Submitted by Tomas Sumsky – IL
From his humble beginnings in a small town of the Czech Republic, Sumsky enriched his character through education and hard work. After receiving his degree and fulfilling an obligation to the nation’s armed forces, Sumsky traveled to a farm in Italy where he would spend several months picking apples just to earn enough money to buy a flight to the United States. Because getting to the USA was a “Have To” for Tomas. In 1997, he arrived in New York City with five hundred dollars to his name and no English language skills. After just five days, he traveled to Chicago and while spending the next eight years in a succession of careers from construction cleanup crew to re-modeler, property manager, and custom homebuilder Sumsky learned a great deal about American culture, the language, and a brand new life that was only just beginning. He also learned the power of “Have To”.
It was 2005 and I was successful and happy. I awoke every day with the promise of great fortunes only a meeting or a handshake away and I was living in a perpetual paradise I had created. As the owner of an established remodeling and custom homebuilding firm and with the then-current state of the market, real estate deals were a dime a dozen. My wife Ewa and I were enjoying the fruits of our personal success: luxury cars, fancy meals, expensive sports hobbies, exotic vacations, and an affluent suburban lifestyle.
In business, many people I knew were just making ends meet, but I continued to be met with more and more success. Real estate contracts were all lining up in my favor, my reputation was only getting better and I was unstoppable. It was as if money was coming at me from every direction. As my business continued to grow, I felt that I had finally achieved my goals and was leading the kind of life I had always wanted. At the age of 29, I was living the American dream with plans to retire at 35.
In 2007, the fall began. In business, housing contracts that at one time were signed and processed without second thought were now being cancelled left and right. Coupled with the demise of the housing market and a nationwide credit crisis. I was in deep, with no visible way out; however, my denial and resistance in facing the situation only kept me from seeing reality, and forced my circumstances to worsen.
Not only was my dream life disappearing; my bills were piling with great speed and due to the lack of profits, I had little to no resources to cover these expenses. No matter how badly I wanted to avert my worries with a positive outlook, I could not escape the dismal reality of what had become my life. I did not want to believe that this could happen to me.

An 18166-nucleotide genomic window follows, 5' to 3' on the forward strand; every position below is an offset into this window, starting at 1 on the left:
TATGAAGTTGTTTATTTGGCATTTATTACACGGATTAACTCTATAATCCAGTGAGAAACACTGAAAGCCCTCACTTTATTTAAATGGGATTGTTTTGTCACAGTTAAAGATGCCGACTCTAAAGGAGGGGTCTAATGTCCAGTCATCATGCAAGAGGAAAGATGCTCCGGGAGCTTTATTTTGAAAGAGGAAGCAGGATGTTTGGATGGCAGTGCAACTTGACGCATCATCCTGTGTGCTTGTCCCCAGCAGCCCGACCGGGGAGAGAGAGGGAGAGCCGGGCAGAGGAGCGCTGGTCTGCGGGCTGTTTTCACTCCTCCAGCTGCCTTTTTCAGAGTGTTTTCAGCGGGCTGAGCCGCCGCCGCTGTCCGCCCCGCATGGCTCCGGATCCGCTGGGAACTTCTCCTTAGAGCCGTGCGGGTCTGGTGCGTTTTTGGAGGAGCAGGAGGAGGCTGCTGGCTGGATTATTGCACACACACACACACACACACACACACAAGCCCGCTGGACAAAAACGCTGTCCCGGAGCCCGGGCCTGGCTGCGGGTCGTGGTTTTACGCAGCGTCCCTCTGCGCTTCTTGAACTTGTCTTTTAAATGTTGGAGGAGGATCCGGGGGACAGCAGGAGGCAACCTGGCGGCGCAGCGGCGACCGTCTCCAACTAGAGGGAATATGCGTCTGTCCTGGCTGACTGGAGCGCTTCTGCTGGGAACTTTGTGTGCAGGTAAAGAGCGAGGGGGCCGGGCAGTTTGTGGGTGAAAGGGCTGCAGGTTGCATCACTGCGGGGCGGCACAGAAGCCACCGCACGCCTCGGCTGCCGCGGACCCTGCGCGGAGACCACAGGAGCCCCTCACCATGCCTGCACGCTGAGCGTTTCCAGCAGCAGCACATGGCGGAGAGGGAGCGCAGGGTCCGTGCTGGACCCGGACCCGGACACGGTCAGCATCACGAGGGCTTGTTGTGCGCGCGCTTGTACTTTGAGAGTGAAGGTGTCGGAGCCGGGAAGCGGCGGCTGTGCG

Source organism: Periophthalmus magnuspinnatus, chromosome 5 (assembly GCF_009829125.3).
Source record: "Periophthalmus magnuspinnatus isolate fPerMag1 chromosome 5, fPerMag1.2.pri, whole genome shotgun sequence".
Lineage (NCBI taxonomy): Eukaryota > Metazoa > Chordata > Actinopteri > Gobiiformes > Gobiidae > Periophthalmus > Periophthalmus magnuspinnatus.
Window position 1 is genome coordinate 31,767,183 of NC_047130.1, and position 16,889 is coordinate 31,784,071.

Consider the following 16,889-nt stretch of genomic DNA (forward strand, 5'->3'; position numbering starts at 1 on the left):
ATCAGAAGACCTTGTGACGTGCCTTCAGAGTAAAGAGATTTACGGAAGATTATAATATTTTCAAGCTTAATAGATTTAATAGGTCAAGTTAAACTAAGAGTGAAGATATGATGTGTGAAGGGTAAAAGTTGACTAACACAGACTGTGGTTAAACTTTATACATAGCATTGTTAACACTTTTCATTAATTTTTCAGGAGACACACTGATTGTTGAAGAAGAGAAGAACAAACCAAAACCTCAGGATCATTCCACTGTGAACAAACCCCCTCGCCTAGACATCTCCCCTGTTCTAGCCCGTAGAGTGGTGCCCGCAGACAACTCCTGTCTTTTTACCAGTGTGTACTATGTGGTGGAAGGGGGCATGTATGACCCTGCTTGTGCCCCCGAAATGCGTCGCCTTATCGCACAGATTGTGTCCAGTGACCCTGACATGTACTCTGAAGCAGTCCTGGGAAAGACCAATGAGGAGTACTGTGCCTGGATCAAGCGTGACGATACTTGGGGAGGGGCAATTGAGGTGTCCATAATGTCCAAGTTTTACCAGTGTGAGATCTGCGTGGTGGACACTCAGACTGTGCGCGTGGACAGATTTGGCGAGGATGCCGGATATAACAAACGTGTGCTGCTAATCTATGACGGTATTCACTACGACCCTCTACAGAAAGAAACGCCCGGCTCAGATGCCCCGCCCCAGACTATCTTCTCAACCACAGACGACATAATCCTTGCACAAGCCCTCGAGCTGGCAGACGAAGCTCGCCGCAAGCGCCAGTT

It took a few months into 2007 for me to fully recognize how far I had fallen. From where I had been just over a year earlier, it seemed I had hit rock bottom. I spent a great deal of this year in despair. Whatever could go wrong went wrong, from the emptiness of my properties to my delinquency on business expenses. Winter came early and cast its hard frost over my life, like a final seal of disapproval. For the first time in my life, I did not enjoy Christmas. I looked at the smiles of other people but could not feel the warmth. I pretended to project happiness onto others and put on a front of strength when I was in public. Shrouded in the darkness of my state of mind was a business going downhill and with it, my dreams. As the end of the year encroached, creditors were calling on a daily basis and my bank accounts were empty. The end of my dream life was here…I “have to” design a solution!
I sat down with a pen and paper and started a balance sheet. I summarized all my assets, debt and that little bit of cash we had available. I did my homework extremely well. The next morning, I called my friend who was aware of my situation and had always been there when I needed help. We went together to the car dealership, my first big step in buying more time. My luxury cars were all paid for; so I found a new inexpensive car, signed the lease for it the same day and traded in my luxury vehicle. I walked away with a three year lease and a nice, juicy check. I had just bought myself two more months in our home and payment for some business expenses.
So how is it almost a year later that I’m still in my house, current on my payments and writing my book: Rebound? During those next two months, I had to come up with some kind of strategy and a definitive goal. Within the first few days, I was canceling everything without a binding, long-term contract. I lowered prices on my homes and renegotiated terms with my vendors. My credit score had already weakened and I knew that it would take time to repair that. I did not focus on that anymore. It was secondary. My main focus was and needed to be, the whole picture rather than the individual parts. I was monitoring my daily expenses and was forced to start choosing bills to pay. My wife was extremely helpful to me with her encouraging attitude. This was giving me even more power and motivation to stay on track.
My situation was very stressful but with logic and focus I have used the motivation of “have to” to Rebound. If you would like to read my book visit: http://www.reboundbook.com
I was backed up against the wall and I figured out what I had to do to survive financially!!